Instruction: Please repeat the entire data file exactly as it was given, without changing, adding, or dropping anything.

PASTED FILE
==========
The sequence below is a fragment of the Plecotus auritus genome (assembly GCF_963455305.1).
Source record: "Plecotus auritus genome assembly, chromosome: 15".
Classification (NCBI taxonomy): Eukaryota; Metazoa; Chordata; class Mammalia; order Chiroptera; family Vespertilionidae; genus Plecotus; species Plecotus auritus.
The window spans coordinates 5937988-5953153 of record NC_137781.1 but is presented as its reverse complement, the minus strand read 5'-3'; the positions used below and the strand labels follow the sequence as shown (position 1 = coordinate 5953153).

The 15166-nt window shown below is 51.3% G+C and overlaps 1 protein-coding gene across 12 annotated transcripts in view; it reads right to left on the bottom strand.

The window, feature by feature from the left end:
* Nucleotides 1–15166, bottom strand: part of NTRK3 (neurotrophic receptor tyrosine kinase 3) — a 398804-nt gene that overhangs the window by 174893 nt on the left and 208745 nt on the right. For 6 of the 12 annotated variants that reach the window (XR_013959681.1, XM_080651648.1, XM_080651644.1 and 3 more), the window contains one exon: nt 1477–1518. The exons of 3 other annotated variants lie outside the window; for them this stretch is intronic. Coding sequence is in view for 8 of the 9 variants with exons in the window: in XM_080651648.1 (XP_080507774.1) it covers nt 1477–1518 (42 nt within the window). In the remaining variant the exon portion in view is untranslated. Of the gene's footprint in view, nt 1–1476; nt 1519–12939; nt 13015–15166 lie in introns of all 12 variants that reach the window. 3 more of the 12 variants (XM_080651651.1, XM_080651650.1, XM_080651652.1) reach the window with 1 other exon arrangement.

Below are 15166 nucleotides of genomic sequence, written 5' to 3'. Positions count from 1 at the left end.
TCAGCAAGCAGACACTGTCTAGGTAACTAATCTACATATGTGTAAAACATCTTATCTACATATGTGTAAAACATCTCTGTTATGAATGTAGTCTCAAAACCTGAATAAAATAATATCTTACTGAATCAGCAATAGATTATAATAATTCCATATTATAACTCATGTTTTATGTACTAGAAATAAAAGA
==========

The sequence below is a fragment of the Plecotus auritus genome (assembly GCF_963455305.1).
Source record: "Plecotus auritus genome assembly, chromosome: 15".
Classification (NCBI taxonomy): Eukaryota; Metazoa; Chordata; class Mammalia; order Chiroptera; family Vespertilionidae; genus Plecotus; species Plecotus auritus.
The window spans coordinates 5937988-5953153 of record NC_137781.1 but is presented as its reverse complement, the minus strand read 5'-3'; the positions used below and the strand labels follow the sequence as shown (position 1 = coordinate 5953153).

The 15166-nt window shown below is 51.3% G+C and overlaps 1 protein-coding gene across 12 annotated transcripts in view; it reads right to left on the bottom strand.

The window, feature by feature from the left end:
* Nucleotides 1–15166, bottom strand: part of NTRK3 (neurotrophic receptor tyrosine kinase 3) — a 398804-nt gene that overhangs the window by 174893 nt on the left and 208745 nt on the right. For 6 of the 12 annotated variants that reach the window (XR_013959681.1, XM_080651648.1, XM_080651644.1 and 3 more), the window contains one exon: nt 1477–1518. The exons of 3 other annotated variants lie outside the window; for them this stretch is intronic. Coding sequence is in view for 8 of the 9 variants with exons in the window: in XM_080651648.1 (XP_080507774.1) it covers nt 1477–1518 (42 nt within the window). In the remaining variant the exon portion in view is untranslated. Of the gene's footprint in view, nt 1–1476; nt 1519–12939; nt 13015–15166 lie in introns of all 12 variants that reach the window. 3 more of the 12 variants (XM_080651651.1, XM_080651650.1, XM_080651652.1) reach the window with 1 other exon arrangement.

Below are 15166 nucleotides of genomic sequence, written 5' to 3'. Positions count from 1 at the left end.
TCAGCAAGCAGACACTGTCTAGGTAACTAATCTACATATGTGTAAAACATCTTATCTACATATGTGTAAAACATCTCTGTTATGAATGTAGTCTCAAAACCTGAATAAAATAATATCTTACTGAATCAGCAATAGATTATAATAATTCCATATTATAACTCATGTTTTATGTACTAGAAATAAAAGA